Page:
President Barack Obama and his Health and Human Services Secretary, Kathleen Sebelius, are bragging about their army of community organizersnavigators that they’re prepping to go out and entice Americans, especially young Americans, to sign up for Obamacare.
The reasons for needing young Americans to sign up include these two, in particular: Obamacare fails in an enormously expensive fashion (even more so than its spectacularly expensive present failure, even before it’s fully implemented) unless young—healthy—Americans sign up so their premiums (artificially inflated compared to the cost of truly risk-based health premiums) can be used to subsidize old(er) Americans’ (which includes me) premiums (artificially suppressed compared to the cost of truly risk-based health premiums). The second reason is that Americans, including young Americans, aren’t economically, or fiscally stupid—that’s just a projection of the Progressives’ on shortcomings onto others—and so they’ll need to be…persuaded…to sign up.
It’s useful, then, to understand what these community organizersnavigators (dang—I keep getting these terms confused) will do and what their backgrounds will contain. What they’ll do is contained in the “navigate” root term. In order to guide their charges to an “appropriate” policy and to assess eligibility for their own premium subsidy (too low income, for instance, which in a free market world would be another argument for a young, healthy American not to spend any money on health insurance), these guys will need to collect extensive financial and personally identifying information from each young American.
What are the acceptable backgrounds for these “navigators?” Apparently, any background is acceptable; HHS will do no background checks at all. Any felon will do. Any person lacking the education of a high school graduate will do. These wonders won’t even need to be bonded or carry Errors and Omissions coverage. There isn’t the first particle of a pretense of consumer protection in their navigator function.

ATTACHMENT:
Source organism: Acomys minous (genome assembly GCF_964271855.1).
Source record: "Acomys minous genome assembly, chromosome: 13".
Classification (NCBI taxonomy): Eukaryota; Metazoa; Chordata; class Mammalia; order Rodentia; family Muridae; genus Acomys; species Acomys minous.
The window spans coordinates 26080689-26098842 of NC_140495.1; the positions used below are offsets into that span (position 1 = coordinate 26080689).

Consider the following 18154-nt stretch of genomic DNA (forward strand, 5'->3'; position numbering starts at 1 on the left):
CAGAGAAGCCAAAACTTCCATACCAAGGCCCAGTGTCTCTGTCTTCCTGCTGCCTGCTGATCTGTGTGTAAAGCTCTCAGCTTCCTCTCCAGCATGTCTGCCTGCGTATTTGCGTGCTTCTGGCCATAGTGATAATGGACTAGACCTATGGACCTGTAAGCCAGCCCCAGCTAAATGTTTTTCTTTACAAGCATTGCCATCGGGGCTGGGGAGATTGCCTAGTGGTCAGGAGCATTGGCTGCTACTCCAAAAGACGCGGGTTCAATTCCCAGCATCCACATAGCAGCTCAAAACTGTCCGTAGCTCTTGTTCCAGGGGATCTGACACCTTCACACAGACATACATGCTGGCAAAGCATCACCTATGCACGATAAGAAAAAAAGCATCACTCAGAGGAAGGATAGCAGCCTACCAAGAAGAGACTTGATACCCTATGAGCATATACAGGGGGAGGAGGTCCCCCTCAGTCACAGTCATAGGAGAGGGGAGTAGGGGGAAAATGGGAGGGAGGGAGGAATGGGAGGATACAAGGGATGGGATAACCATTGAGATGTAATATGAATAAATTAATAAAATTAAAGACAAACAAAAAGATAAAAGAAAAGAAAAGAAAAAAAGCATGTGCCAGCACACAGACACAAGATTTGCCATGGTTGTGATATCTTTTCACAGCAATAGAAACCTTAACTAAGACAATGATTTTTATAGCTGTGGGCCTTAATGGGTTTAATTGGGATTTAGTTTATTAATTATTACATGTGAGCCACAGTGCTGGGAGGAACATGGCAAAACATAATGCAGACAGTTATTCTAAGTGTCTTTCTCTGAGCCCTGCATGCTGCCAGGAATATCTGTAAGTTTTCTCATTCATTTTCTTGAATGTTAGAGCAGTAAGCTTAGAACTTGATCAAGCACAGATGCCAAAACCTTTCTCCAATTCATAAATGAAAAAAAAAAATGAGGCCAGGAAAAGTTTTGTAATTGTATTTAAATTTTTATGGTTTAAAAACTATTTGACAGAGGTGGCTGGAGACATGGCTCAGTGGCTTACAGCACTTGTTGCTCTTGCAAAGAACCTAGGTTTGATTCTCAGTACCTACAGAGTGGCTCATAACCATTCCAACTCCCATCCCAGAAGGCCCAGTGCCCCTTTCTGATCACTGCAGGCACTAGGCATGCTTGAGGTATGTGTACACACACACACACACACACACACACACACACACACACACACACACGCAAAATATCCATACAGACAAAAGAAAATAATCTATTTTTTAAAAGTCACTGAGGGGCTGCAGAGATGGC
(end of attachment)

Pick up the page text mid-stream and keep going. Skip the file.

Can you say, “identity theft?” Can you say, “incompetence?” Can you say, “Government sponsored insurance fraud?”
Aside from that, there’s a simple exercise that all Americans should do, but especially young Americans just starting out in the world; it’s easily done on a spreadsheet.
The penaltytax for not buying health insurance acceptable to the government (e.g., an Obamacare policy) is $695 for a single person (as many (most?) young Americans will be, at least for a significant portion of the period covering this exercise). A typical health insurance premium (not the cheapest or most expensive) for a healthy, single 25-year-old man runs to $1,600 per year.
Here’s the exercise: take the difference between that tax and that premium and grow it at, say 3% per year, which is roughly what could be had in a mutual fund that invests in a stock market index. “Invest” those $905 every year in that hypothetical mutual fund at those 3%, and see the value will accumulate by the time our young American has reached early middle age. I get a skosh (that’s the technical term) over $25,000 for our young man. That’s money he could use for his own purposes, rather than government’s, purposes that might include being socked away, year on year, into his retirement plan, being committed toward his rent or mortgage, being spent in real time on food and clothing, even being spent on health insurance—of his choosing, and especially in a free market, from a constellation of policies that might be available.
Certainly, the actual value represented by those example $25k will vary widely, depending on individual circumstance and actual market performance, but the idea is clear.